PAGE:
Keep Pushing

Life is hard. Daily Obstacles.

Keep Pushing. Even if it feels impossible.

Grin and bear it. Force through.

Hard work. Practice. Must pursue.

Never give up. Keep fighting.

Believe in yourself. Blood spilling. End is frightening.

Body is broken. Stress holding.

Looking for answers. But bowels are slowing.

Always had grit. Perseverance.

Still failing. Blocked sigmoid. Inteference.

Stressed. Stop guessing. Not abstract.

Not cancer. Not death. Bowels will not relax. Need miralax.

Face sweating. Fists tight. Push hard. Success. Elation.

From demons to depression. Not those. Just constipation.

You finish. Release. Destroy the bowl.

Nothing could stop you. Won the war. Against your own butt hole.

Urine Drug Tests

Testing – Urine Drug Testing

Physicians often say the hardest thing about medical school was getting in.  I am not sure that I agree but the rest of the experiences do not happen if you do not get in.  How do you get into medical school?  A test score is the main answer.  We all had to take the MCAT.  I remember realizing that many of my friends had taken a full prep course for this test while I had been teaching myself from a work book to take a test that would decide whether or not my life’s dream would come true.  I cannot imagine where my life would be if had not done decent on that test. 

Medical school was all about tests.  We had different systems taught in modules ending with a test.  The first 2 years were more about passing tests than learning for me.  It was biochemistry and physiology and I was still trying to process how this information would help me take care of patients.  Third year of medical school things start to come together.  Each rotation was followed with a test but at least these tests were asking clinical information.  We have Step 1 and then Step 2 and Step 3 and then board certification.  The tests keep coming.

But one has finally been canceled.  The Step 2 Clinical Skills exam has been canceled.  This was the test that cost over 1000 dollars.  It was also only held in 4 cities at the time I was in medical school.  This test consisted of medical students interviewing standardized patients.  I think that this cancellation was a step in the right direction.  Medical schools have the patient interaction/experience added into their curriculums.  This test was a money grab for the boards.  The financial and mental stress that adding this test in was too much for medical students.  From the time it was started many knew this test was wasteful.  All we needed was a pandemic to end it.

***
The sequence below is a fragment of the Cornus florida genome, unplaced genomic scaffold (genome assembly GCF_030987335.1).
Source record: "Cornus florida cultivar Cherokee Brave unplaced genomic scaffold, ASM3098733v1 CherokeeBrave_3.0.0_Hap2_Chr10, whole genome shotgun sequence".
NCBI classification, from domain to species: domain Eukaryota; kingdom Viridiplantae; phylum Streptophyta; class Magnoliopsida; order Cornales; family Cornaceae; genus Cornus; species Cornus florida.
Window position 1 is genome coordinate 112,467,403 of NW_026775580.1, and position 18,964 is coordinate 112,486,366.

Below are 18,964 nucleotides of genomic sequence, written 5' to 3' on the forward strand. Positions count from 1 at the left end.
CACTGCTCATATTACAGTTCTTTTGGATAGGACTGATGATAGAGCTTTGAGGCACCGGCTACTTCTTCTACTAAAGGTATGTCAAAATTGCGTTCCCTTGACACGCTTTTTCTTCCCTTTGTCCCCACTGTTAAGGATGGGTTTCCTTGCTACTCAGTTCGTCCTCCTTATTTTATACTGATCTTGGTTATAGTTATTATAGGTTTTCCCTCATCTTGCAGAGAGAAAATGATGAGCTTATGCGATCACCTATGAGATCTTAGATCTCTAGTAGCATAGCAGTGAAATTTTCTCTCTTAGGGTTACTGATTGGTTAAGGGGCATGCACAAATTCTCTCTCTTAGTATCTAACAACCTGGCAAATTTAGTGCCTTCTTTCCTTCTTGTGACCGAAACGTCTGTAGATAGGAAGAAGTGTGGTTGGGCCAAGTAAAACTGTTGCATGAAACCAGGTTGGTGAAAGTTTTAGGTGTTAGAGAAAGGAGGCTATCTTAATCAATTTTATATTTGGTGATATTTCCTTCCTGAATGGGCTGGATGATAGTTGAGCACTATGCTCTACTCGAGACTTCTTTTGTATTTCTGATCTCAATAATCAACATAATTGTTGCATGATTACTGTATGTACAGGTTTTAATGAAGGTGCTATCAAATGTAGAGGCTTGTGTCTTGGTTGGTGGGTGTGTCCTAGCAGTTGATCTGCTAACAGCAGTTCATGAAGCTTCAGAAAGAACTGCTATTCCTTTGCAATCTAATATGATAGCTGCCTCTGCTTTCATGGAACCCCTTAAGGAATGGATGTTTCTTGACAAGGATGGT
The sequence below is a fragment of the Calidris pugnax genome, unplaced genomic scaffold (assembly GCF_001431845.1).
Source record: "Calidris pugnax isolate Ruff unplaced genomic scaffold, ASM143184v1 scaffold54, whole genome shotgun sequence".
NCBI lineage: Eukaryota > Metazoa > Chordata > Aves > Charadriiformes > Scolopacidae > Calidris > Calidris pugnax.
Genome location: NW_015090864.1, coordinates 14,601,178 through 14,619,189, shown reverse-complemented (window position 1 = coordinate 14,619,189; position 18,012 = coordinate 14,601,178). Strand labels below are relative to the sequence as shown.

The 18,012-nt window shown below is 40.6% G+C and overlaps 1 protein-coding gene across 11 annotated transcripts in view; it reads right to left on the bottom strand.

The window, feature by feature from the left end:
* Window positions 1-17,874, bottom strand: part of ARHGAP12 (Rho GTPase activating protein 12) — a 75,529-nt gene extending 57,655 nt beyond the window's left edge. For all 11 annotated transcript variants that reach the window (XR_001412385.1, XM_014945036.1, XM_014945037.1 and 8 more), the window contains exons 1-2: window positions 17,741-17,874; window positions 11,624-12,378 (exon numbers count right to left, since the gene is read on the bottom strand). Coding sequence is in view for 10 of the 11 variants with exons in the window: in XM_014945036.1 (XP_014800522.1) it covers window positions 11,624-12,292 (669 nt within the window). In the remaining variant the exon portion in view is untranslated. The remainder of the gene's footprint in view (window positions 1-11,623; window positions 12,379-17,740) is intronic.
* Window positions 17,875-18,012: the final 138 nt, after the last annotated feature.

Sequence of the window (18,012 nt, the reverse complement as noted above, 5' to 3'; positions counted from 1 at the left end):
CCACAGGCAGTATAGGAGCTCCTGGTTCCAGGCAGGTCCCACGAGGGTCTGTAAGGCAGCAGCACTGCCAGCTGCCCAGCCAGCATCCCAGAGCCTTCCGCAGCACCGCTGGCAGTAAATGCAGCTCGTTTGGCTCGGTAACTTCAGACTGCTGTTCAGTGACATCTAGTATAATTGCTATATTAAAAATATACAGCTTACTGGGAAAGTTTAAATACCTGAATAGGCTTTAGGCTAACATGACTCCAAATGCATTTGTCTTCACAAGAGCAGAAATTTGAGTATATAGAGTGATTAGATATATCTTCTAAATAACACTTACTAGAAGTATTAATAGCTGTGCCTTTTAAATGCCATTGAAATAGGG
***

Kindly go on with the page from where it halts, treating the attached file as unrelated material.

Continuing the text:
It is a new year and we have been updating our controlled substance contracts in my office.  Which means I have been testing my patient’s urine.  This is a test that one cannot study for.  Most patients are taking medicine for the right reasons but the UDS does shed some light on the substance abuse issues that patients are not also forthcoming about.  In medical school there is a plan to focus on certain areas if a particular test is failed.  Tutoring and extra study time.  But what to do if a patient fails a urine drug test.

Do I cut the patient off immediately?  Do we taper down?  I many times have asked the patient if they had issues with substance abuse?  But often times patients do not want to admit.  There was a mistake.  My pills got flushed down the toilet, so I had to take something else.  I promise that I did not take that.  One even wanted to do a lie detector test.  I do not argue about the validity.  This is not meant to be punitive.  I am trying to find ways with these failed tests to see in which ways I can help this patient going forward.  But in a way without prescribing controlled medicines.

Tests are had.  Tests are stressful.  We need to find a way if someone does not do well on a test to help them perform better in the future.  I love seeing patients but still hate discussing their urine drug tests.  I am getting ready to take the Family Medicine Boards again.  At this point in my career I would do well in the Step 2 CS but I am glad it is gone.  Due to the opiate epidemic we need to work together to make sure that urine drug tests that are abnormal can lead to ways to help patients.  Everyone needs to find ways to use this to help improve patients lives.  We can figure this answer out together.  If you do not have the answer right now that is ok.  It is not a test.